Remarks by Minister Halkitis at the Golden Gates Outreach Assembly Luncheon
|Authored by:||The Hon. Michael Halkitis|
|Source:||Ministry of Finance|
|Date:||December 9, 2013|
It is my privilege to address you all this afternoon at the Golden Gates Outreach Ministry, as a part of this luncheon session. I was very pleased to see that this Outreach Ministry rose from such humble beginnings into the organization it has become today whose mandate continues to focus on not only sharing the Gospel of Jesus Christ but also living out his example through community outreach efforts. This ministry has cemented its reputation as a positive influence to this and the surrounding areas and it is my hope that the good works of this ministry will continue for generations to come.
As we are all well aware, over the past year or so, there has been a lot of talk about the introduction of the Value-Added Tax in The Bahamas-on both the positive and potentially negative effects of this tax. The Government has been working tirelessly to ensure that all of the potential impacts of this tax are considered and that the positive impact by far outweighs any negative impacts.
It is my hope that as a result of this session, we will all leave with a better appreciation for why the Value Added Tax is both necessary at this time but also will prove beneficial to our country going forward. It is also my intention to show that the Government has not neglected to bear in mind the needs of the poorest and most vulnerable in our country when considering the effects of this tax; so that we understand that the VAT will not represent an unbearable burden to those already in dire need of resources.
One of the key selling points of The Bahamas as an attractive destination, in addition to our world class natural resources-sun, sand and sea-has been that we are a country that tries very hard not to burden its citizens with unnecessary taxes in order to fund Government operations. Because of this, The Bahamas has always enjoyed a very liberal tax environment compared to both our larger neighbors to the North and even when compared to our counterparts in the Caribbean region.
This being the case, we have largely relied on a very narrow range of revenue sources: principally customs duties, real property taxes and stamp duties.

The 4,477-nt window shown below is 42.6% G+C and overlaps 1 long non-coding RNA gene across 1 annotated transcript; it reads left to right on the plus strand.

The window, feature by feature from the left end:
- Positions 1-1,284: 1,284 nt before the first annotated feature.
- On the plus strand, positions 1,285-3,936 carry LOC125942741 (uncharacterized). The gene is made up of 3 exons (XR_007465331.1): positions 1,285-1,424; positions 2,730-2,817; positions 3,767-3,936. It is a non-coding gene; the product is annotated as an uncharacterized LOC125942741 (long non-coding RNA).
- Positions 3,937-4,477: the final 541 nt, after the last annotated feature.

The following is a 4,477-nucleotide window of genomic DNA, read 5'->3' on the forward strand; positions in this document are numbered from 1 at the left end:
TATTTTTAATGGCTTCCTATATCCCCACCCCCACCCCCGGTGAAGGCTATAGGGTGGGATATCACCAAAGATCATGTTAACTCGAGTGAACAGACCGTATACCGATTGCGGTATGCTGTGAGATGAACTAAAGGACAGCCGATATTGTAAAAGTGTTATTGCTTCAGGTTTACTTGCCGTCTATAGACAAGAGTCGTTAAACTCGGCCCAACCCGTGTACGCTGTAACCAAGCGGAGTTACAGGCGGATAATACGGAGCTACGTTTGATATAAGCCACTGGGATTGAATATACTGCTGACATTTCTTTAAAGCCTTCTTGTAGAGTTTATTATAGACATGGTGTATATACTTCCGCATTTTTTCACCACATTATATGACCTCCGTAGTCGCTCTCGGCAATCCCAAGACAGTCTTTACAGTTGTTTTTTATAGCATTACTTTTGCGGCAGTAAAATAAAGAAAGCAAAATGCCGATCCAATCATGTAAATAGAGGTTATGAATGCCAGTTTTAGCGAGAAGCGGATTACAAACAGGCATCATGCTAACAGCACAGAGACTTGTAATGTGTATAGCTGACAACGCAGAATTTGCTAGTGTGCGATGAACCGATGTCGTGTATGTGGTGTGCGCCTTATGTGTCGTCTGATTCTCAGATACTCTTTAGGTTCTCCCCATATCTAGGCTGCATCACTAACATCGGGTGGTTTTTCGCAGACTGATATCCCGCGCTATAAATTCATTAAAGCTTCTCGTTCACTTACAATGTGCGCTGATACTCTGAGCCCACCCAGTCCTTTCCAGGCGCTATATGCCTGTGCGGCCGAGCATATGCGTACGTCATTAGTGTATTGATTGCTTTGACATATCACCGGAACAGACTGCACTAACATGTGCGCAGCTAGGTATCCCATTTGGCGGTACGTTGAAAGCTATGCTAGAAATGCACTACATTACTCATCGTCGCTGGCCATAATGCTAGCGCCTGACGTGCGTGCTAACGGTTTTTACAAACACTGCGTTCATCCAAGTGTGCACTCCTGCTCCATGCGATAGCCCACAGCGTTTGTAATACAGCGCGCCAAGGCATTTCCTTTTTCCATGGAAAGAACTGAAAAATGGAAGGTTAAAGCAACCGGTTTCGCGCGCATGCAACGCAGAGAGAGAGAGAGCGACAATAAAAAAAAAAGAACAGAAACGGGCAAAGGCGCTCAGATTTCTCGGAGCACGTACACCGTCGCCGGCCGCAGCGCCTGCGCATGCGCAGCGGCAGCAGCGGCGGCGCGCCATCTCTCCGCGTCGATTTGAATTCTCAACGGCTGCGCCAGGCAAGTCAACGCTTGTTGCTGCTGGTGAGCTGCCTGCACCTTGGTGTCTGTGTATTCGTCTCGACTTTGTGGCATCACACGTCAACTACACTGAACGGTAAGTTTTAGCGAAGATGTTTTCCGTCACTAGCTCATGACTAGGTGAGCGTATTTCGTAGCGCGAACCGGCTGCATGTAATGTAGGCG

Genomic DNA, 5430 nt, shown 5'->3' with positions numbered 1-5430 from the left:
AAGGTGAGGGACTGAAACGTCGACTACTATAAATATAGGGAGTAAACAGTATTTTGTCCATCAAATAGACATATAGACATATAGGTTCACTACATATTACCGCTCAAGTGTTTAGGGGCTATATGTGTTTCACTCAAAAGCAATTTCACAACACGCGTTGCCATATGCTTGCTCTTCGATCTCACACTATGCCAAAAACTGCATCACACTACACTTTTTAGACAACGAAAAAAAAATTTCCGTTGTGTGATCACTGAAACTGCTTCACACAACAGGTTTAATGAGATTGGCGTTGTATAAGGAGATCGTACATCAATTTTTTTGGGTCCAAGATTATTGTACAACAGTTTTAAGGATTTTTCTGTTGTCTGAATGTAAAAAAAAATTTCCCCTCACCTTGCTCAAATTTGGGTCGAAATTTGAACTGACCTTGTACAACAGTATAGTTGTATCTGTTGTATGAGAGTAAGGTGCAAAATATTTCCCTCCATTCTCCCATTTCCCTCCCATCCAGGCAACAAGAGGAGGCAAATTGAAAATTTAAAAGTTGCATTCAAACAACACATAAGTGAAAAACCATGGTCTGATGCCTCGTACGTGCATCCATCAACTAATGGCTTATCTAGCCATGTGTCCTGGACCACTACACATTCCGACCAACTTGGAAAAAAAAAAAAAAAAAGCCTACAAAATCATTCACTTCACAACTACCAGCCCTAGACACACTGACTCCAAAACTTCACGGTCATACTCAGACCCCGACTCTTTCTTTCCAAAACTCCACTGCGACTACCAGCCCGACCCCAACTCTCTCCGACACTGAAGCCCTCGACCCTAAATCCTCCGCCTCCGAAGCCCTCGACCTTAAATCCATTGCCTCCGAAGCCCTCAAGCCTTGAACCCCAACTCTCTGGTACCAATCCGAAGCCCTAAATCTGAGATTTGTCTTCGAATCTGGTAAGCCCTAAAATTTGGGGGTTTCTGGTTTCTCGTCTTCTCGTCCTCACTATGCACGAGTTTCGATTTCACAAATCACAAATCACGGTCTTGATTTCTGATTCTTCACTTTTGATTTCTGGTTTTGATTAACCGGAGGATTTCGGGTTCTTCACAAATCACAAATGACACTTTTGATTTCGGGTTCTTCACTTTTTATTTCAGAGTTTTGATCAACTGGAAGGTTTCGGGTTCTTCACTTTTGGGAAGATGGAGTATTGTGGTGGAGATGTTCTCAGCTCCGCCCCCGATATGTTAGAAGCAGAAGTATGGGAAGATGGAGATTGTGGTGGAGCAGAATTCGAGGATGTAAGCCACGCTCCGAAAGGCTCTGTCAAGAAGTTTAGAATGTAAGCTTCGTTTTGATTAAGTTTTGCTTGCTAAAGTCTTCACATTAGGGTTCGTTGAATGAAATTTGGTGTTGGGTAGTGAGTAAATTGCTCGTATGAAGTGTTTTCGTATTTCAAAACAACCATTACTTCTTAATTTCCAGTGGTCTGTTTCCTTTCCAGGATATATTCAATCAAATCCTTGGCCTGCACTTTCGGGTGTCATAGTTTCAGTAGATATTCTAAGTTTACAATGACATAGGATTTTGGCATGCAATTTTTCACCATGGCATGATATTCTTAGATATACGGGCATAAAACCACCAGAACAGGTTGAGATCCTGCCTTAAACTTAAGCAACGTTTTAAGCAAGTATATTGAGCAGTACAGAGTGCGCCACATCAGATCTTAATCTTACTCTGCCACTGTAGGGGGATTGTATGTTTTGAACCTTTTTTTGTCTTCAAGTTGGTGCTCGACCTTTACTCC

While these revenue sources have been sufficient to sustain growth in The Bahamian economy in decades past, the effects of the worldwide recession have significantly altered the current economic reality of The Bahamas. As tourist arrivals declined, jobs in the private sector were lost and trade revenues decreased substantially, the Government was forced to direct more and more resources to keeping the economy afloat. As a result of these efforts, our country’s debt rose steadily while our revenue collected remained stagnant.
It became increasingly clear that in order to ensure economic growth and sustainability going forward, The Bahamas will need to diversify its sources of revenue collection. This is the Government’s aim with the introduction of the VAT.
While it is easy to make the case for why this new tax is needed one of the main concerns with the introduction of any tax is that the cost of living will immediately increase. This is particularly worrisome for those in the community who are already struggling to make ends meet. It is therefore critical that we understand why VAT will not unfairly target the poor.
In order to counteract any cost of living increase as a result of VAT, the Government will ensure that a portion of VAT resources are channeled into programs to assist the poor in this country, particularly in the first few years after the VAT is introduced. Additional revenue collected from VAT will ensure that the Government is able to fund its current social assistance programs and is able to expand these even further in the future, as opposed to seeing a possible contraction in these services due to revenue constraints.
The Government has further announced that it will reduce both Customs duty rates and excise taxes to fully compensate for the introduction of VAT. This will mean that, as much as possible, the VAT will not represent an additional levy on top of what is already charged in Customs Duties.
Furthermore, basic breadbasket items will be exempt from VAT and VAT will not be paid on medical or educational services. Households in need will also benefit from a proposed exemption from VAT on most of their electricity and water consumption. Such exemptions will go a long way in ensuring that people continue to be able to afford basic necessities.
Research undertaken by the Inter-American Development Bank indicates that these measures would be sufficient, by and large, to counteract the effects of VAT and tax reform on poverty levels in this country.
In the end, we can see that the current economic situation of The Bahamas is not where it needs to be in order to guarantee continued increases in employment, and the provision of much needed public goods and services. As a Government, we cannot ignore that important actions need to be taken now to ensure our country’s continued growth and development. In considering the options available, it became clear that the Value-Added-Tax is the most appropriate intervention to take. As we move to implement this tax, we are also committed not to neglect the needs of the poor. We aim to ensure that the Social Safety Net is not eroded in any way but continues to expand and plan to channel resources where they are needed most.